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Flashcards in Respiratory System Deck (43)
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what host defences protect us from respiratory diseases

saliva, lymphoid tissue eg tonsils, alveolar macrophages


give an example of a disease causing sinusitis and how does it work

adenovirus, damages adhesions to cells, allows it to get through to mucosa and penetrate


give a virulence factor of streptococcus pyrogenes

exotoxins are haemolysis, break down blood cells, also protein m forming capsule


how does rheumatic fever result from strep pyrogenes

capsule is protective mechanism, form antibodies to this, but these are self reactive, attack sacrolemma of cardiac tissue, damages heart tissue


what is the difference between acute and chronic bronchitis

acute - happens over winter months due to virus
chronic - continuous cough for 3 months over 2 years


how does tb cause disease

has a thick capsule, macrophages engulf the bacteria, cannot lyse the capsule, so the bacteria continues to replicate inside the macrophages, giant cells form, if these liquify, the disease will spread in the body


what is pneumonia

inflammation of alveoli air sacs in lungs


how might pneumonia be acquired and what are pathogens are associated with disease

community - streptococcus pneumonia
hospital - staph aureus


what are 2 virulence factors of streptococcus pneumonia and how to they contribute to disease

pneumolysin - cleavage of proteins, allows adherence to alveoli cells, breaks down blood cells
capsulated - immune system can see bacteria but cannot get to it to attack it, chronic inflammatory disease


what are the treatments available for pneumonia

antibiotics - beta lactams, erythromycin
but resistance to these is increasing
so developing vaccine


how are drugs given by inhalation absorbed

powder which is topically by the airways, doesnt reach alveoli, is absorbed before then


how do bronchodilators aid respiratory disease

they act on beta 2 receptors as an agonist, opens up the airways, increase diameter, allows for better ventilation. or anticholinergic drugs block muscarinic nerve transmission to increase patency


how do anti-inflammatory's aid respiratory disease

break down mucous being secreted, this prevents a blockage in the airway


what triggers an asthma attack

mast cell degranulation


what is chromoglycate used for

mast cell stabiliser


what drugs impair respiratory function

opiods and benzodiazepines


what are the 2 types of inhalers

Metre dosed inhaler - puffer, powder in air is pressed out an inhaled, but can go at a high velocity so more absorbed in mouth than airways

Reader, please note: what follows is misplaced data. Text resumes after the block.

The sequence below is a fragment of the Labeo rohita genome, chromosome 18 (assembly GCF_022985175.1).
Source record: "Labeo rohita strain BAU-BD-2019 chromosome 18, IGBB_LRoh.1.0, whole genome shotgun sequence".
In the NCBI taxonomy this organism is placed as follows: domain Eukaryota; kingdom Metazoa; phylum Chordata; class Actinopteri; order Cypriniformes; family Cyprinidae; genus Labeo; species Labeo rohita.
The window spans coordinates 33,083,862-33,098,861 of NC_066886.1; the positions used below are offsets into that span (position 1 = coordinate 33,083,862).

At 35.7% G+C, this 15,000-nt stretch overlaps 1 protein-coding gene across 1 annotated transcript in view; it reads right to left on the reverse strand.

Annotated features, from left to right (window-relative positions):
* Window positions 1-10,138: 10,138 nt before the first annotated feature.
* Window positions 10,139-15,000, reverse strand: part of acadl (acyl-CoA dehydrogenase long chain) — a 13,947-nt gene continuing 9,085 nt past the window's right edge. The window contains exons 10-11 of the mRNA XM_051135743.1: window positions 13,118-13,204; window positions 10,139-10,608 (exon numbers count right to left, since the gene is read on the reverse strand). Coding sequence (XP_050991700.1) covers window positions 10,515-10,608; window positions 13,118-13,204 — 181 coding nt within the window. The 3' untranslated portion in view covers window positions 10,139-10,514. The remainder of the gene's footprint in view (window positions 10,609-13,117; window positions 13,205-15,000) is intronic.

breath activated device - blow into the inhaler, activates the powder, this is then inhaled, much slower velocity, more likely to be absorbed in airways


what can be given with a puffer to improve efficacy

spacer - slows down velocity and allows for a higher concentration of dose to be given


what are the 2 types of beta agonist inhalers

short acting - salbutamol, immediately opens airways, good in asthma attack, but only lasts up to 4 hours
long acting - salmeterol, takes 2 hours to start working but lasts 12-15 hours, may have affects on heart so must be used with steroid inhaler


what is an anticholinergic inhaler available

ipratropium - grey, improves bronchodilation


what steroid inhalers can be used

brown - beclomethasone, different shades of brown for different concentrations, indications of how severe asthma is
orange - fluticosone, pink - mometasone


what inhalers would give an indication that the asthma is not too bad

blue only or green and brown


what inhalers would indicate more severe asthma

orange or pink with green


why are compound preparations useful

patients tend to stop taking brown inhaler as dont feel it is doing anything, take green only, compromise heart. so these can be put together in one inhaler to ensure patient receives both drugs


what are symptoms of obstructive disease

cough - either dry or producing
wheezing or stridor, pain or dysponea - distress whilst breathing


what are signs of obstructive disease

respiratory rate - normally 12-15 breaths per minute, but will be much higher if breathing is insufficient
chest movement, vocal resonance - speaking heard whilst sounding chest


what investigations can be done into obstructive disease

peak expiratory flow rate - maximum flow
forced expiratory flow - in one second
chest x-ray


what is vq mismatch

blockage in ventilation so not all alveoli receiving oxygen, blockage in arteries so not all alveoli being perfused, the alveoli being perfused are not being ventilated - results in no oxygen delivery to blood


what is asthma

a reversible airflow obstruction


what causes asthma

hyper-reactivity to un-harmful substance, e.g. cold air or exercise. causes mast cell degranulation resulting in inflammatory mediators - causes inflammation, mucous production and constriction of airway smooth muscle.